“Bold Crossings of the Gender Line,” NYTimes

Thought you might enjoy this article and the accompanying images as we wind down and meet for the last two class sessions…



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a picture is worth a thousand words…

The New York Times has a series on “Afghan Women” (as noted in the Abu-Lughod reading for today). While looking at the site, I was struck by the advertising…


Let’s discuss this in class today…

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women and work: it pays to be thin

Think about this study alongside the readings for this week. The findings of this study show that women who are thinner than the average are paid more.

Yet, studies show that men who are heavier than the average weight for men in our society are paid more. (Actual weight=social weight?)

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angels in stripper heels

This article from the New York Times reminded me of the study we discussed in class. Not once in the article do they discuss (women’s) bodies in the context of what the body can do–the function. Yet, there is great focus on how the bodies appear–as object. What are the implications? How are aspirations shaped differently according to gender?

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gender, children and halloween

Not that I’m an advocate for reading the NY Post, but this article made me think of our class discussion from last Tuesday.

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The Combahee River Collective Statement


Here is the Combahee River Collective Statement we spoke about in class today:

Combahee River Collective

We are a collective of Black feminists who have been meeting together since 1974. [1] During that time we have been involved in the process of defining and clarifying our politics, while at the same time doing political work within our own group and in coalition with other progressive organizations and movements. The most general statement of our politics at the present time would be that we are actively committed to struggling against racial, sexual, heterosexual, and class oppression, and see as our particular task the development of integrated analysis and practice based upon the fact that the major systems of oppression are interlocking. The synthesis of these oppressions creates the conditions of our lives. As Black women we see Black feminism as the logical political movement to combat the manifold and simultaneous oppressions that all women of color face.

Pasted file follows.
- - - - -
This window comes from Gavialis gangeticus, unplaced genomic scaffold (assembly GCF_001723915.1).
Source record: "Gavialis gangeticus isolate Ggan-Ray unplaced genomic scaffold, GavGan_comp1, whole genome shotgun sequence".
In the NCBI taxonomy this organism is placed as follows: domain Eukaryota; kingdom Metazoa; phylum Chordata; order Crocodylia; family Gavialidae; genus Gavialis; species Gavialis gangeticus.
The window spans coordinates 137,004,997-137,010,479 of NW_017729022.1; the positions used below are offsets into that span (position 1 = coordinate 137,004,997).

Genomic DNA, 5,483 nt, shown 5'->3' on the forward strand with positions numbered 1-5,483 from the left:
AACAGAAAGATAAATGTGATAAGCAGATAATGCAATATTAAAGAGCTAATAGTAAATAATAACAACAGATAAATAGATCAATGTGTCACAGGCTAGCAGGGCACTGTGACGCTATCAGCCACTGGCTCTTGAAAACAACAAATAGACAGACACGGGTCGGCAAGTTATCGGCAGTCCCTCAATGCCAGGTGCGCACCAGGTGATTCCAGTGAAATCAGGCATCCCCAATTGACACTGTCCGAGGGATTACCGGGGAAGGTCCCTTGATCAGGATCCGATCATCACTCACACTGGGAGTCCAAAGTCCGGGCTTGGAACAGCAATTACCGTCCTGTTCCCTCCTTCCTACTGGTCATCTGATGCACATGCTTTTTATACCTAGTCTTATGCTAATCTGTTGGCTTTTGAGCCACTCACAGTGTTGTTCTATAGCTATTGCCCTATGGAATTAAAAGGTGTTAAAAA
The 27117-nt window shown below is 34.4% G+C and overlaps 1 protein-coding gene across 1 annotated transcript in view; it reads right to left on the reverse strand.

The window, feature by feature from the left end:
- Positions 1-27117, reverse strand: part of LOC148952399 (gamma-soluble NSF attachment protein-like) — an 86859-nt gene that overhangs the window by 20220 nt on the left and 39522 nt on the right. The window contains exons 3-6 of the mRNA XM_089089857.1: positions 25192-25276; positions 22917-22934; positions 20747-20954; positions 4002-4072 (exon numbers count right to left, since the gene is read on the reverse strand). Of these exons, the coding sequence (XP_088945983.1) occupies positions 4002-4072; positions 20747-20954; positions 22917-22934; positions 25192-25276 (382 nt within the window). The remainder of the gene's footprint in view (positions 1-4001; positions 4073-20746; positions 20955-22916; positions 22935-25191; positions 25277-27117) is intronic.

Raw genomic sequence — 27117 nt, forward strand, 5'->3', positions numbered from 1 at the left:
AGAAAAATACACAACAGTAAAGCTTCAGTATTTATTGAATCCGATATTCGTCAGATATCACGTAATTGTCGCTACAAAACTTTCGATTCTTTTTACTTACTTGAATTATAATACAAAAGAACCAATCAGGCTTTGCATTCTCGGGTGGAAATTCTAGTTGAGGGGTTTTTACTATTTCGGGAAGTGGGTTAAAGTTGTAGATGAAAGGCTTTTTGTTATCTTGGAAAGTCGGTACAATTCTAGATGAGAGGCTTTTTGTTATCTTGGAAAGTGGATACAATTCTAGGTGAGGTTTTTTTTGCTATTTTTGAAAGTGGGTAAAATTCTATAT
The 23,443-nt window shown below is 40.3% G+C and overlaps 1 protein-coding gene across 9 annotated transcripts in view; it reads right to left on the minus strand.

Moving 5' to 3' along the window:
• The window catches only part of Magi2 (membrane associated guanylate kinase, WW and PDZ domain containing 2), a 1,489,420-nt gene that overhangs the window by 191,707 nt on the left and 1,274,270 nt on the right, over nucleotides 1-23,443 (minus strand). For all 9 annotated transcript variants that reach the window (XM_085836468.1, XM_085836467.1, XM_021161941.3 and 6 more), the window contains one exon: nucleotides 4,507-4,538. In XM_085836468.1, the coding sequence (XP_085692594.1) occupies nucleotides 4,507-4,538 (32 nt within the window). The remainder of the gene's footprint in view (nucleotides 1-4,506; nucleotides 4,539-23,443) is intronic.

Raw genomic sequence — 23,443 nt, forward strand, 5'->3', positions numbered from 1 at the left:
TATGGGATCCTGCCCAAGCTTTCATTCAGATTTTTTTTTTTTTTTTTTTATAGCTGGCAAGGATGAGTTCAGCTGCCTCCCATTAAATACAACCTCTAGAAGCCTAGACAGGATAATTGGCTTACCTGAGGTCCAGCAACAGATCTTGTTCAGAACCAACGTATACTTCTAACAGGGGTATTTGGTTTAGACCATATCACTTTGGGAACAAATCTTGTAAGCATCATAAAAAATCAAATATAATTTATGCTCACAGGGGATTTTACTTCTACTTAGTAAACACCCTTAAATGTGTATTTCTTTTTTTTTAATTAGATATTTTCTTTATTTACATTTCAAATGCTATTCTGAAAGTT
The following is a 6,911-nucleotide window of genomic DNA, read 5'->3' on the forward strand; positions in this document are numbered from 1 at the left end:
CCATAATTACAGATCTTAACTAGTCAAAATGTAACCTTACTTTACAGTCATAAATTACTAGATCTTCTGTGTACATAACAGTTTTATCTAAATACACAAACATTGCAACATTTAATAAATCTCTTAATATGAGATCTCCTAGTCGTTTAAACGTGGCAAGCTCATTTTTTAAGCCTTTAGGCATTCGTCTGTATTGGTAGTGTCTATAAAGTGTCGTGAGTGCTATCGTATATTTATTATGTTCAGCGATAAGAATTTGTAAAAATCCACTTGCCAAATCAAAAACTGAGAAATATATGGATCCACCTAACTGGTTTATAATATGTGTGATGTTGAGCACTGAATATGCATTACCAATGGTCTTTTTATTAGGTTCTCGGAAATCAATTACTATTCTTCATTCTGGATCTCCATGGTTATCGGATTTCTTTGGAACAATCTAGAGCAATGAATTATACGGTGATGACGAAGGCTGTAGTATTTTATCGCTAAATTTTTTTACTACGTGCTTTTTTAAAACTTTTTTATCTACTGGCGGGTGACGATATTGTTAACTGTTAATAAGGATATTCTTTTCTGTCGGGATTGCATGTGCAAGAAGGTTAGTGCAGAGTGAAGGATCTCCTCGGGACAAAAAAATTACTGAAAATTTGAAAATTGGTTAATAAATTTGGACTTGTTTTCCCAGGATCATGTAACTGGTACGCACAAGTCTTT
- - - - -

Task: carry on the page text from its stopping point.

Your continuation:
We will discuss four major topics in the paper that follows: (1) the genesis of contemporary Black feminism; (2) what we believe, i.e., the specific province of our politics; (3) the problems in organizing Black feminists, including a brief herstory of our collective; and (4) Black feminist issues and practice. Continue reading

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Kathleen Bogle, The Sociology of ‘Hooking Up’

Here is an interview with Kathleen Bogle where she discusses her research on ‘hooking up’ that I mentioned in class.

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